Well, neither did I, and I was a trifle surprised when I learned of it. I knew that Frasier had done a Hamlet episode (for which, q.v.), and the character of Frasier Crane owes its very being to Cheers, but I never found Cheers to be that interesting. The main plot motif (will Sam bed or marry whatever women lead is in that season, and how many other women will he sleep with in the meantime?) seemed pretty dull and not open to tremendous depth of character development. It also got pretty repetitious and pretty old. But I digress.
Early in Season two, an episode works in a performance of Desdemona's death scene from Othello. Diane has taken an ex-con (whose crime was murdering a barmaid) under her wing, and he develops a crush on her. But he sees her kiss Sam at one of the couple's on-again phases of their on-again / off-again (on-again / off-again, repeat ad nauseum) relationship, and that makes him murderously jealous. In character as Othello, he attempts to strangle Diane. Thus, the episode fits Kenneth Rothwell's "Mirror Movie" category (for which, q.v.).
I feel a need to warn you that the clip that follows is pretty disturbing and not, for the most part, funny. But it's also interesting. The show uses the jealousy in Othello without addressing the race issues in Othello. The man playing Othello is white (as is our Desdemona), but he's also marginalized (because he's an ex-con).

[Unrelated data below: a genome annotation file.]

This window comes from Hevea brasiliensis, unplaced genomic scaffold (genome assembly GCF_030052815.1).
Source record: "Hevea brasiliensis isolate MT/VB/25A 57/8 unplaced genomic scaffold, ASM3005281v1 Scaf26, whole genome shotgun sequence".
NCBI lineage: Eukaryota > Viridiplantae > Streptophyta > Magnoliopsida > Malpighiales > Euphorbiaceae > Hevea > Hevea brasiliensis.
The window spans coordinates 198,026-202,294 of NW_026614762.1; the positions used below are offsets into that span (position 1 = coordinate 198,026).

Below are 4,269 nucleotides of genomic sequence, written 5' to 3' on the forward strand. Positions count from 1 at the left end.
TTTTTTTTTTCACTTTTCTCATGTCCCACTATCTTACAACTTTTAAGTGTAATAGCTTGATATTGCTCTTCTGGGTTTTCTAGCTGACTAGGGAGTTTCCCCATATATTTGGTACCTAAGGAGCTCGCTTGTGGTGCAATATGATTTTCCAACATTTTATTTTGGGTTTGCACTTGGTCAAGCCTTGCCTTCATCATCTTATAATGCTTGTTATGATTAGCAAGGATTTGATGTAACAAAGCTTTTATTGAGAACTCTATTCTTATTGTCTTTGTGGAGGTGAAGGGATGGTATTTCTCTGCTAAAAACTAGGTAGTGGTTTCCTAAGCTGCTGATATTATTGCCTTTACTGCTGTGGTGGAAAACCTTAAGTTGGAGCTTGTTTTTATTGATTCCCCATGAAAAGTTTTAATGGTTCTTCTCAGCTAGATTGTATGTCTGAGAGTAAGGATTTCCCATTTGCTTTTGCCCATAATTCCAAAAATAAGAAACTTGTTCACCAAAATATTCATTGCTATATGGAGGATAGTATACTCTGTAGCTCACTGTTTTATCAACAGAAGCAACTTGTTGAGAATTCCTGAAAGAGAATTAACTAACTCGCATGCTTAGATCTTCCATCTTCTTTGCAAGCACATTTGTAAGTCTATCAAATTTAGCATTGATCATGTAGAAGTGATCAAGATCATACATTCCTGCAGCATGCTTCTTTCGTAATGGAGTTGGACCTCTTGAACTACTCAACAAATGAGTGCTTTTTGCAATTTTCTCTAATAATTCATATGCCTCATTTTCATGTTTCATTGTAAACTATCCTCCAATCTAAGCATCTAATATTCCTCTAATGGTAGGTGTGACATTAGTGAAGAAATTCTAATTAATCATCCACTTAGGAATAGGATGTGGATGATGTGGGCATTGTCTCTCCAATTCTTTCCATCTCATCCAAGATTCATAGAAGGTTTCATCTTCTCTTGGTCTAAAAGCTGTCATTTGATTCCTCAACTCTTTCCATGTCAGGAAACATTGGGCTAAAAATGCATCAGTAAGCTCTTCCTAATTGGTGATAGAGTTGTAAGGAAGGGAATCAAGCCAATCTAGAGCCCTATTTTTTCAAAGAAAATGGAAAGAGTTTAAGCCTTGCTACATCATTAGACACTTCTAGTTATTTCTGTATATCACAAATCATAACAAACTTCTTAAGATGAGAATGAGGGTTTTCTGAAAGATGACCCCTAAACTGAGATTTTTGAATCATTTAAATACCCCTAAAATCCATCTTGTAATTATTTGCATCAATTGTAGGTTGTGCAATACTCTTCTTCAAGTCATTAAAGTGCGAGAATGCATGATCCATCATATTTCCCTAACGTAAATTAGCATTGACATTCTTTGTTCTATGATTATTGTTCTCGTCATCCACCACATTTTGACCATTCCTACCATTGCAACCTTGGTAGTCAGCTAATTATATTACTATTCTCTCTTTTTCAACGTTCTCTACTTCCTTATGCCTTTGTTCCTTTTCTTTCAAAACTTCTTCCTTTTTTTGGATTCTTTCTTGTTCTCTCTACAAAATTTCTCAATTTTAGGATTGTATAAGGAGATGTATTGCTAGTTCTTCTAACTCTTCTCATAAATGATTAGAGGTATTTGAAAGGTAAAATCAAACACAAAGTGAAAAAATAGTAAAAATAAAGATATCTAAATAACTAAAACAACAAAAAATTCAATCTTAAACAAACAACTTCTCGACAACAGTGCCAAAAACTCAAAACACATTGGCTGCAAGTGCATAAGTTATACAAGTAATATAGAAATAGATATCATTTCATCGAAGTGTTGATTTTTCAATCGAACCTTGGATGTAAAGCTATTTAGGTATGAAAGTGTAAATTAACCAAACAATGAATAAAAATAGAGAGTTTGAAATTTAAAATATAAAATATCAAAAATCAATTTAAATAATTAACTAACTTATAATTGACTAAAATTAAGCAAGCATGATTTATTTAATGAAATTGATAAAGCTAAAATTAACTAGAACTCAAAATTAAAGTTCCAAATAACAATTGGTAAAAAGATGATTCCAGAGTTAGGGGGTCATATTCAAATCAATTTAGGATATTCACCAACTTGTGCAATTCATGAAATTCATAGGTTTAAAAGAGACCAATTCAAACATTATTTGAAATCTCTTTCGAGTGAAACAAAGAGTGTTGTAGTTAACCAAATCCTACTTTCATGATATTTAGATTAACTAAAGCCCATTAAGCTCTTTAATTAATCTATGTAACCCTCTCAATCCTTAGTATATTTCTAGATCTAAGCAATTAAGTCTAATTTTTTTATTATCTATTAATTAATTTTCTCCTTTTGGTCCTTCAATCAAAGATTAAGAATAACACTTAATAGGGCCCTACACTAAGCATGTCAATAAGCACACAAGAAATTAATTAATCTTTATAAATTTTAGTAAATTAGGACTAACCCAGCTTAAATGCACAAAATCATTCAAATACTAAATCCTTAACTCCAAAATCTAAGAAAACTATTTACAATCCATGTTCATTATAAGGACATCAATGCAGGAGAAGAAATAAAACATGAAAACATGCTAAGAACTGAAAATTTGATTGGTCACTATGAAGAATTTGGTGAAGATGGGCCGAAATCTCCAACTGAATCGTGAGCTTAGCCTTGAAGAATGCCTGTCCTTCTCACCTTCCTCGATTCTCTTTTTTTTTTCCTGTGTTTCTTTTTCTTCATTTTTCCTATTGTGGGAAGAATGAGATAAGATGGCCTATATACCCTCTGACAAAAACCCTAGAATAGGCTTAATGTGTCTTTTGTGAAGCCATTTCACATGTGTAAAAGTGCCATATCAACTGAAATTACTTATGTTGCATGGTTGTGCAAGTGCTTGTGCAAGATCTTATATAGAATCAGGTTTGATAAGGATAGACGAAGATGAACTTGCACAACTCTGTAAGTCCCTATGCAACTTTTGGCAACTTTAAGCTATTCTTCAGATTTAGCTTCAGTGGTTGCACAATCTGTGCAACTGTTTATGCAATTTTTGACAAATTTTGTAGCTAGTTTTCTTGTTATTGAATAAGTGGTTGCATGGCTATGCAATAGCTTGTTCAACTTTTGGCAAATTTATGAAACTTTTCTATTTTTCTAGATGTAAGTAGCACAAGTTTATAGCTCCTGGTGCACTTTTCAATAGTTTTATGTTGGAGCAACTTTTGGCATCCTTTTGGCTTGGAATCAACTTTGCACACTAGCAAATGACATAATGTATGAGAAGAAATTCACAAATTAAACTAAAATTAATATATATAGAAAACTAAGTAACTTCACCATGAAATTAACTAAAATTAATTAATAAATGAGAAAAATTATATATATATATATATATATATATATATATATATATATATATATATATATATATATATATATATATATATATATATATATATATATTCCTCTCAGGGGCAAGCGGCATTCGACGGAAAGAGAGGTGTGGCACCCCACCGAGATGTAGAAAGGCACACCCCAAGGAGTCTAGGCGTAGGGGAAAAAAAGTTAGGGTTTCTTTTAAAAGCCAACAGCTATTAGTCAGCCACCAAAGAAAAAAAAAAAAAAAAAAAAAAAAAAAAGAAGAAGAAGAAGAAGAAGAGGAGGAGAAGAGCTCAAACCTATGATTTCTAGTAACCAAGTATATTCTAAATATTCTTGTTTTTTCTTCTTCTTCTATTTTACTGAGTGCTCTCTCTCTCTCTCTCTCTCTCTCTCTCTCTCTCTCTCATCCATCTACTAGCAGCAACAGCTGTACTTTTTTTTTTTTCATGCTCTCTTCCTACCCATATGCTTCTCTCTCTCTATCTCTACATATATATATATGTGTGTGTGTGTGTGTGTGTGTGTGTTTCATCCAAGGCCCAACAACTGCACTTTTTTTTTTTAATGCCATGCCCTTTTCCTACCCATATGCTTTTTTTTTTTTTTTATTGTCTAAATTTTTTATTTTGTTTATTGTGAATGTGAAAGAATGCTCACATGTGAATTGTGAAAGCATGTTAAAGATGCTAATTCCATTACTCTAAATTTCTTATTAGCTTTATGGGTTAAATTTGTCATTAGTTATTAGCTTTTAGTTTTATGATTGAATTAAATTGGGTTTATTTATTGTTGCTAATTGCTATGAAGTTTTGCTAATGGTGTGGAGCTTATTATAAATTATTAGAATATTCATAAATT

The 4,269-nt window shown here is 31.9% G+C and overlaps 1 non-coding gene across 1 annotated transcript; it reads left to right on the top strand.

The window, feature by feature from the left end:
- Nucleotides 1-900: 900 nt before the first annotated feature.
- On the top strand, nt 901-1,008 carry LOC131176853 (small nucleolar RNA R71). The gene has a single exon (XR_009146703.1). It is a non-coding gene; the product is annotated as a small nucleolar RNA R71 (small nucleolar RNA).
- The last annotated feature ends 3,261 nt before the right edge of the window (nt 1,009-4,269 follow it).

It's certainly not the typical way to work Shakespeare in to a sit-com, but it may help us think about the abstraction of jealousy without the issue of race being connected to it.
Note: Of additional interest are the audience reactions. Norm and Cliff are offended when they think they're being condescended to—as if Shakespeare were too high for them to reach. And Coach (who is often portrayed as . . . well, not all there), when Diane says, "Help! This psycho's trying to kill me," says, "It's the only line of Shakespeare I ever understood!"
Links: The Episode at IMDB.
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